Trump & Hillary’s Brands Analyzed: Design, Psychology and Politics

Call me an idealist, but I’d like to think that presidential candidates put a great deal of thought into the symbols and stories that represent them. Assuming that’s the case, I’m about to embark on a totally non-partisan, unbiased* review of what’s behind their branding choices. Care to join? Let’s do this.

Their wordmarks

First things first: what should we call you? Are you Hillary, the always-agreeable neighbor from the block? Or are you Mr. Trump, a successful businessman keeping a certain distance? The notion of Power Distance is key here. Can we approach and greet you using your first name, or will our relationship always be marked by a certain level of formality?

First Names and Power Distance

Social psychologist Geert Hofstede defined Power Distance as the extent to which a society believes that power is distributed unequally. Countries with a low Power Distance Index, like the United States, evidence more horizontal structures in which subordinates and their bosses work under an “open door” policy. In countries with a high Power Distance Index, such relationships are authoritarian, formal and there is a clear divide that shines through in the way people address each other.

Clinton’s decision to go by Hillary and Donald’s decision to go by Trump are not arbitrary. When you address others using their first name, there’s an underlying signal that there isn’t much space between them and you. On the contrary, using someone’s last name reinforces that person’s distant position.

Presidential candidates might want to tap into those associations for various reasons. In Hillary’s case, coming from a renowned political family creates an unreachable halo that could hurt her ability to connect with voters. Going by her first name reduces that tension. So does choosing ultra-hipster Brooklyn, NY as her campaign headquarters.

In Trump’s case, playing up the self-made, politically disconnected nature of his career makes complete sense. So does selecting his giant Fifth Avenue tower as the headquarters of “Make America Great Again”. Why would he go by Donald, when Trump is plastered all over skyscrapers in the country he hopes to run? It is precisely his perceived ability to create wealth what connects Donald Trump with voters. And the key word here, my friends, is perceived. In the world of political branding, for better or worse, perceptions are everything.

Last Names and Political Baggage

As I’ve hinted thus far, last names come with their fair amount of family history. Think about your own last name: doesn’t it help others associate you with past and present actions that your family members have engaged in? That same effect applies to political brands. Like it or not, your last name comes with desirable or undesirable baggage.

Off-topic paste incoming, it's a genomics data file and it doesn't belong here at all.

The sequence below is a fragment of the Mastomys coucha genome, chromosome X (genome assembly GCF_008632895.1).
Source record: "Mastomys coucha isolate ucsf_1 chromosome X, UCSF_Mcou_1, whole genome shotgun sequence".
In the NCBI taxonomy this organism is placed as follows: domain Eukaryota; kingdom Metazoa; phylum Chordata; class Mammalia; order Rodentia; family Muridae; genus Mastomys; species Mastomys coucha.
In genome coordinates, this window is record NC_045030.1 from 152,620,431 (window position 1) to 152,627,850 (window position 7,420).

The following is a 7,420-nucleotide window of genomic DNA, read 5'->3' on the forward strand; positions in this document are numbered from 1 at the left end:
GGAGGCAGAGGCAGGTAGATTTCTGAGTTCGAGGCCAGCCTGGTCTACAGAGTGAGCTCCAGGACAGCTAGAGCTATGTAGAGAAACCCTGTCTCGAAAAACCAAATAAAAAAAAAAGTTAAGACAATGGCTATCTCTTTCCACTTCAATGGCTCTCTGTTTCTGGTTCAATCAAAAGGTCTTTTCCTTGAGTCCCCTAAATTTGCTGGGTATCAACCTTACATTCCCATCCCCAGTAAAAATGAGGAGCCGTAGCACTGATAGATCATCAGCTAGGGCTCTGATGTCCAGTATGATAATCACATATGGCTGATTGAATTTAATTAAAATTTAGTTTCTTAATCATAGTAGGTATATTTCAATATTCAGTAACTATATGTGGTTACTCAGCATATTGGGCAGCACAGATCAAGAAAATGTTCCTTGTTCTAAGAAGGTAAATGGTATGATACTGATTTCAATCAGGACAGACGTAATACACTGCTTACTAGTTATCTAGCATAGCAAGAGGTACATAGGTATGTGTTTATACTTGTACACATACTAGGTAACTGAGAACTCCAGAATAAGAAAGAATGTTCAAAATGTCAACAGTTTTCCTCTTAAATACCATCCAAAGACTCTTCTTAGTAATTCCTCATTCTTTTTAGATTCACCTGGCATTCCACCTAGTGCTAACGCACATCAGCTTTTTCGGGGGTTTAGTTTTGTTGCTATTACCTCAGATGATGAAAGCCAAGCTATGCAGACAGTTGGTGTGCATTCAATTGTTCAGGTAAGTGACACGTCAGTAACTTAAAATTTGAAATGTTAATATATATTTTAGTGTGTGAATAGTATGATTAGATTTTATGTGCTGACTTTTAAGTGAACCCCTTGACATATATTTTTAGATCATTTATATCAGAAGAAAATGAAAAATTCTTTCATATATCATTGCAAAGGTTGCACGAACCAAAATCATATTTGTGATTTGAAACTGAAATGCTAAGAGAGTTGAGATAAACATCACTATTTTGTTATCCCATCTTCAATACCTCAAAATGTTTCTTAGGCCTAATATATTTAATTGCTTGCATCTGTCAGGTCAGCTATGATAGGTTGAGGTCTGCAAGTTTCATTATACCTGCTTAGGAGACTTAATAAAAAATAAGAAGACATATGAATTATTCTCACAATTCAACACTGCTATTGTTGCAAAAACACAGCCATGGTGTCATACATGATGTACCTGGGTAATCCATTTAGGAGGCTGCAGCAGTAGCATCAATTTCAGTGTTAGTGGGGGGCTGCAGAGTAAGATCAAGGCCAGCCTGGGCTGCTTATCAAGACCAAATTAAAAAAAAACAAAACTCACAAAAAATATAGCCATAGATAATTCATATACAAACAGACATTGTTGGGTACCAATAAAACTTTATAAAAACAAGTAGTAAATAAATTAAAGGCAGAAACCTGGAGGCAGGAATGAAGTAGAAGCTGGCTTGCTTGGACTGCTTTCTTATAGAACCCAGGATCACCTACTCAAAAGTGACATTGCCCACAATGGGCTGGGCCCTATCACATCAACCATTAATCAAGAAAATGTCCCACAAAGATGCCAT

Choosing to downplay or showcase your family’s political history is entirely up to you. For Hillary, it means reminding everyone that she has been in the Oval Office before. Going by her last name would mean that she’s embracing her President-Clinton-2 persona. To all intents and purposes, the Clinton last name stands for political royalty. However, the drawback to having held power for so long is the reality that others can hold you accountable for the way in which you’ve used it. That’s where the Clintons and the Trumps are fundamentally different: while the first have led political decision-making for decades, the second have steered policy from behind the scenes. For various reasons, including the voter empathy that I explained above, Mrs. Clinton was much better off branding her campaign as Hillary.

Needless to say, I find a candidate’s brand name choice quite fascinating. Let’s now look at their visual symbols, an equally transcendental decision.

Their logos

Time to shake our right brains a bit. When it comes down to political logo design, there are three things to analyze: color, typography and symbols.


Before I even get started with color psychology, I will say this: there’s nothing innovative in using red and blue in the context of US politics. Having said that, there are different hues and levels of saturation that can reflect a candidate’s values and point of view. For reference, look at the color palettes representing this year’s leading presidential candidates (for each party) versus those of their closest contenders:


It is clear that Bernie and Ted Cruz (and I’m using strictly their wordmarks here) are using red and blue hues that depart more from the standard. But what is that standard? Well, the United States flag of course. Specifically:

  • Old Glory Red: #BF0A30
  • Old Glory Blue: #002868

Looking at Hillary and Trump’s choices side by side gives us a much clearer perspective on their differences. While the democratic candidate opted for brighter shades of red and blue, Trump went for dimmer, more regal tones. Trump’s choice of red is closer to a velvety maroon with a blue undertone, while Hillary’s is the kind of bright, warmer red that reminds you of food. Yet another example of the formal vs. casual tension I brought up above.